Why do people hate me? Or what is so bad about HDR?

snowpileHave you ever met someone who didn’t like you, even though they had never met you? Prejudice? Preconceived ideas as to what you are about?

Just as real life  is full of bigots and prejudiced people so it is in the photo world. A case in point, HDR photography.

I have seen many people online, especially in photo sharing groups like Flickr who outright hate HDR images.

One of the funniest examples was a landscape group where the moderator stated in the group’s rules that HDR images would not be allowed.

Why was that funny? Because I could post HDRs till the cows came home and she would never know. The unfortunate truth is that she was  closing the door on some of the best landscape images around. I never bothered asking this moderator why she hated HDRs with such fervor. I can only guess that she had visited an HDR group and seen some of the horrible creations that exist out there. We have all seen them, the ghasty halos and tones that look like they have been old school solarized.

You know what I mean, pull those sliders all the way to one side in Photomatix and voila, instant art. LOL

HDR or high dynamic range images are able to do what a single exposure cannot, that is to capture an extreme range in light and shadow. Years ago some very smart photograhers knew that by altering exposure and development of their black and white negatives they could better control the tones of their images. You would not want to expose and develop your Plus-X the same on a flat and grey day as you would when the sun is blazing and leaving you black, black shadows and blown highlights would you?

The sensors in modern day SLRs have a limited range of what they can record just as film did back in the day.

Photography has never been about the gadgets or process, for me it has been about the image. Photography is about my interpretation of the scene because when it comes down to it, is what camera really records what we see? Nada. Zip.

A good HDR is an image that is remarkable only in that it doesn’t look like an HDR. It looks like a properly exposed and properly lit image.

I love what HDR processes allow me to shoot. It allows me to capture conditions where I otherwise would turn the camera in the other direction and look for something else.

If you hate HDRs, rethink what it is you hate. Is it the haloed, posterized images that are poorly tonemapped images or do you hate the idea of someone doing another “trick” or gimmick to get their result? I would never use multiple exposures in the studio because there is no need to. In the studio I control the light, the shadow, I control it all. In the great outdoors, I am more observer than director. Because I can’t pull the clouds in for a little more fill in the shadows, I use multiple exposed images to make a single image.

To be clear, at least in my view, HDR is a great tool to have but that is all it is, a tool. It isn’t a crutch to make weak images strong but a tool to help me translate my vision of a scene onto the screen.

Give it a try if you haven’t already. You might be pleasantly surprised with how your horizons have been pleasantly expanded by shooting HDR.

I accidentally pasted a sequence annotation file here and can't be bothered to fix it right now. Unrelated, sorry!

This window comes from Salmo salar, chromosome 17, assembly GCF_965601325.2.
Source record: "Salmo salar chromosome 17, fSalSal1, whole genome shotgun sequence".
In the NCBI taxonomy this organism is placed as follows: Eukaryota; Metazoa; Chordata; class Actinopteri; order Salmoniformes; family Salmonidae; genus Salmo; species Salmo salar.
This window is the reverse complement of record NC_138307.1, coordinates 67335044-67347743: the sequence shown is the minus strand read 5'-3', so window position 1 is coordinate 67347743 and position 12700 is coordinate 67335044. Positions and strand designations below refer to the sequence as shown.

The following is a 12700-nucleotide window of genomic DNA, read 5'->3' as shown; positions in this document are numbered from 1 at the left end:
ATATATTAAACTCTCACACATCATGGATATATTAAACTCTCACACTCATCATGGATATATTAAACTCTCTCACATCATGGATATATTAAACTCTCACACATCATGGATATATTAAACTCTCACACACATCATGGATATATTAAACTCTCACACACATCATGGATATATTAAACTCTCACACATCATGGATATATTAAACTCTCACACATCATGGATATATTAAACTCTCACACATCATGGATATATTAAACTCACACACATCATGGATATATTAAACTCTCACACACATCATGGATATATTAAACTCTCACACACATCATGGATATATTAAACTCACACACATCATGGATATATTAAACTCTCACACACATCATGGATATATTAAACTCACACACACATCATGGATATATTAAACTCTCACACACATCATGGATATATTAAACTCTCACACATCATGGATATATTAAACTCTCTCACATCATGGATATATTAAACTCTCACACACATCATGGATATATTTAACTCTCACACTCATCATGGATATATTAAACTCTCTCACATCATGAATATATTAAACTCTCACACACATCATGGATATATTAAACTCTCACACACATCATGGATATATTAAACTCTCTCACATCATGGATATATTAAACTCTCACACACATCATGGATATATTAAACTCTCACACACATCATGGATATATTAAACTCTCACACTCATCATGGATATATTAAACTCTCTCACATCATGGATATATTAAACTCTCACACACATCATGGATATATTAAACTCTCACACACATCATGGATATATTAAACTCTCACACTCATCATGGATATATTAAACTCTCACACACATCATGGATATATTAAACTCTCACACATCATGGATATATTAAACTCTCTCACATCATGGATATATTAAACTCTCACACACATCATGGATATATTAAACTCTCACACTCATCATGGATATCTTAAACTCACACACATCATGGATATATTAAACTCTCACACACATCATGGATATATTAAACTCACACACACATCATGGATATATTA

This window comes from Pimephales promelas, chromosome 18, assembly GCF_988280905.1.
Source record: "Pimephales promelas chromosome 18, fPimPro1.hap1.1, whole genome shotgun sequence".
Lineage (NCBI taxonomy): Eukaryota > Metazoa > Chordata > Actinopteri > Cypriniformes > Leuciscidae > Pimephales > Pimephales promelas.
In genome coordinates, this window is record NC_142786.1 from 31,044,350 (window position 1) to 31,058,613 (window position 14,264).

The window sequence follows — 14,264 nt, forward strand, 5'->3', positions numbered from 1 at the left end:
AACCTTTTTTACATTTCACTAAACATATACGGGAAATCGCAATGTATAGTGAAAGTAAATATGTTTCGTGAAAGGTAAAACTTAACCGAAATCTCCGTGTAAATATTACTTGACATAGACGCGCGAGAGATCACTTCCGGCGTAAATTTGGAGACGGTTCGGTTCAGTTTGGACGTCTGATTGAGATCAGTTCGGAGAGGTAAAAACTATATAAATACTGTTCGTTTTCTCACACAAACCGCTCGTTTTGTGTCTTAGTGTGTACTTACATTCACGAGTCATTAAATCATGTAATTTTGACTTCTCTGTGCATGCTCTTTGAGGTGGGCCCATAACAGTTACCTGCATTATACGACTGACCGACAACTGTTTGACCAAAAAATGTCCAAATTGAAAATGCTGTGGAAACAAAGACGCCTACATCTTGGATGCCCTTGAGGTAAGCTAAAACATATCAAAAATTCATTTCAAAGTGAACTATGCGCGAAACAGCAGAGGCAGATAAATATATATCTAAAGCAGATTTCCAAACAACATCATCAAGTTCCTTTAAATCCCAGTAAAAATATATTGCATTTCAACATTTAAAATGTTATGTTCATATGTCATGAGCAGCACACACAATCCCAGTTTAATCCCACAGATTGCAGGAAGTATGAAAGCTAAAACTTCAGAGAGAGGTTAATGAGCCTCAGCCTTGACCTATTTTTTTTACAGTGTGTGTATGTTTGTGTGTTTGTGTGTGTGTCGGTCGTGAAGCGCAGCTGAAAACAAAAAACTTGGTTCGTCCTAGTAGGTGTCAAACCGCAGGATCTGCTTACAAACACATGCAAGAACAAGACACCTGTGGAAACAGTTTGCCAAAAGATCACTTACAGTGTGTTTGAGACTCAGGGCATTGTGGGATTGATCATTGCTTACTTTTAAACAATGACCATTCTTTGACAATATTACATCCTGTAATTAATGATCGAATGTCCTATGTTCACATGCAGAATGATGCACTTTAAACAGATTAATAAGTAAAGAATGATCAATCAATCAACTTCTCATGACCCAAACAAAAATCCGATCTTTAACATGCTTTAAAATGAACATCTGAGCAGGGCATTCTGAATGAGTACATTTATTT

Dan

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~ by Dan Jurak on January 20, 2009.

3 Responses to “Why do people hate me? Or what is so bad about HDR?”

  1. It’s the end result that matters, not how you get there. HDR images can be beautiful. Like any tool it just gets overused sometimes. I like your images I’ve seen so far.

  2. I actually shoot on an old Olympus OM1, so unfortunately I would probably fall into the category of people who don’t like those “gimmicks” which digital photography can have. (Please don’t get me wrong, I also have a lovely digi SLR which I very much enjoy using).

    And I think landcape photograhy can be so fantastic, but also very much let down by too much editing and reliance on digital “back-ups” so-to-speak. Basically, I think the world is a pretty stunning place, and it genuinely pains me that some people think it’s ok to digitally alter an image to make it more so. I’d rather see the real thing.

    But your photos are absolutely wonderful, I was so drawn to them. And I’ve spent a LOOONG time trawling through your posts to try and find a bit more about how you shoot. So I was so interested to come across this. I think your point about using a digital process such as HDR as an artistic tool is really great, and one – I’m ashamed to say – I never thought of before. I mean, I would think nothing of using multiple exposures to create an image that would most certainly not be “real”, but I would think of as art. And the process as part of it.

    So you are entirely right in suggesting that HDR could be the same. So, thank you for teaching me a valuable lesson! And your photos are fantastic :).

  3. @ Alanna, thank you for visiting and commenting. There are many schools of thought on what is “right” and what is “wrong” when altering photos. All of them are valid.

    For a long time I was at the other end of the spectrum believing that if I had to do anything to it, I shouldn’t have shot it. I happily shot landscapes that way and frowned on anyone who burned or dodged their prints.

    Today, it’s more about my interpretation of the landscape. Absolutely perfect conditions are not a daily occurrence. I am able to express my creativity by manipulating these landscapes. Is it about an exact recreation of the scene or your interpretation of the scene? That can be debated for hours and the only thing guaranteed is that each person has their own valid viewpoint.

    Thank you again for visiting.
    Dan

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